When I contacted Mohammed Labadi, Islamic Center of DeKalb president, to ask whether I could interview a local Muslim family, so I could learn how they live here and are accepted in the community, I knew little about their religion or how they would respond.
Then I was invited into the home of the Alkarzon family in the 500 block of Normal Road and spent a pleasant afternoon talking with the patriarch, Awni, and his wife, Manal, along with three of their five children, Nour, Hend and Bashar.
Being interested in finding out how they have adapted to life here, which must be drastically different from their homeland – the Gaza Strip in Palestine, I hardly knew where to begin.
Awni and Manal both have their Ph.Ds, his first one earned in India in American literature, then a second Ph.D. in higher education at Northern Illinois University. She finished her Ph.D. in instructional technology last May.
He works in the Division of International Affairs at NIU, marketing the university to foreign students who are seeking an education in American colleges. I was surprised to learn there are more than 1,500 foreign students now at NIU. Before coming here, he was director of the Palestinian American Cultural Center in Palestine. Now, he and Manal have become U.S. citizens.
Talking with their children, I found that two of them graduated from DeKalb High School and are now in college – Nour, a junior at NIU, and Hend, a freshman at Kishwaukee College.
Their one son, Bashar, is a junior at DeKalb High School, and his sister, Maha, who was attending a Bulls game in Chicago that day, is a freshman.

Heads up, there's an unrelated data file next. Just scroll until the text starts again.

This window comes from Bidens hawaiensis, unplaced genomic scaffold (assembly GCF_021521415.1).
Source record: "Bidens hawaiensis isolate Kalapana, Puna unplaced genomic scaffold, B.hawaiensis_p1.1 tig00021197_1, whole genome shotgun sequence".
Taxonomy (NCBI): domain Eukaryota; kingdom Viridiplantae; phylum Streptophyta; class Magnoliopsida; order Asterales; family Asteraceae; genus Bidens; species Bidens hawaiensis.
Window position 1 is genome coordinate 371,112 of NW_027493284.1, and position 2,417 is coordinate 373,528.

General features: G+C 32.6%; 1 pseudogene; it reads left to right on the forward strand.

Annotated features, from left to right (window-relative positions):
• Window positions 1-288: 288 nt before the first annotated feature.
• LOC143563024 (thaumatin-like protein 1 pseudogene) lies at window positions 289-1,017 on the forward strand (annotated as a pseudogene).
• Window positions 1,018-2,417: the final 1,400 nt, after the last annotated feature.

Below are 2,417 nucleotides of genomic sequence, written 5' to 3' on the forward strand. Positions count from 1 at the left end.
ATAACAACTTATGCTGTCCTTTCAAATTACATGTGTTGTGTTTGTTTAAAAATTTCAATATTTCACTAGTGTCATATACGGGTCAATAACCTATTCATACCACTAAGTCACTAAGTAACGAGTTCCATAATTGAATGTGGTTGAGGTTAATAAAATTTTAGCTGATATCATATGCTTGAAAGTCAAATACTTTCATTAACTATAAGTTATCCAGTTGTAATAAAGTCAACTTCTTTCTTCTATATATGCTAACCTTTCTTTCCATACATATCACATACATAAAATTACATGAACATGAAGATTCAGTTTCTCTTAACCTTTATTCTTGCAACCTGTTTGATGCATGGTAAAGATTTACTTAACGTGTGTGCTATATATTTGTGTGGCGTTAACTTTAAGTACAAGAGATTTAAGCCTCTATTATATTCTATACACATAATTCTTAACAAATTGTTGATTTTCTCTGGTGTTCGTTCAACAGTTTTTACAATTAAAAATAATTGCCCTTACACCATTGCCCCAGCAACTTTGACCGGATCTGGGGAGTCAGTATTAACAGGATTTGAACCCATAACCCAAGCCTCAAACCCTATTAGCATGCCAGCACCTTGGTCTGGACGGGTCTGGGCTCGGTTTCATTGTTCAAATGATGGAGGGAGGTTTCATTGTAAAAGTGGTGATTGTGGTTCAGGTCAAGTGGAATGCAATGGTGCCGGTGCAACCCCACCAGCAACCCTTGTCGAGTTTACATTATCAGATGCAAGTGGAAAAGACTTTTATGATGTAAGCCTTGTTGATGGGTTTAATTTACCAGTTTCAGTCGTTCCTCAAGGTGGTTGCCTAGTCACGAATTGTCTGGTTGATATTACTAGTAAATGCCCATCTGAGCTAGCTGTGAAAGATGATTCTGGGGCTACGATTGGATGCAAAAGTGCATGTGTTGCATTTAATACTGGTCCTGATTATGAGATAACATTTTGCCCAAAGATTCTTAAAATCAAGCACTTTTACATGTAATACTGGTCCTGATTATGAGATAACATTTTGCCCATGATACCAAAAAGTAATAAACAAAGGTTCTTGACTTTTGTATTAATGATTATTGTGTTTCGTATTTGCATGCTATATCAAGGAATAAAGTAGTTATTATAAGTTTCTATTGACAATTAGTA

Their other son, Mohammed, attends Jefferson Elementary School, where they told me most of the foreign families send their younger children. That school, plus DeKalb High School, have English-as-a-second-language programs, which are a great help to kids entering school after moving here from abroad.
There is so much I wanted to ask them, so I started with how they are treated and accepted in the DeKalb community. They all cited positive experiences they have encountered, friendly outreach from the Network of Nations – where they were first greeted upon arrival – and no problem renting a house, shopping and getting acclimated to life in a small college community.
Awni explained it is so different from the violence and crowded conditions on the Gaza Strip, which has a population of 2 million living on land the size of Washington, D.C. They really have appreciated the open spaces here – the trees, the spacious green lawns and parks, which don’t exist where they lived in Palestine.
There is so much more I want to share about them and their religious practices. Questions about the women’s head scarf, called a hijab, and how they are able to pray five times a day while in school. So this will be covered next week in a second installment.
Correction from last week’s column: The email address for Sarah Moses is email@example.com.
• Barry Schrader can be reached via email at firstname.lastname@example.org or at P.O. Box 851, DeKalb, IL 60115. His website is www.dekalbcountylife.com.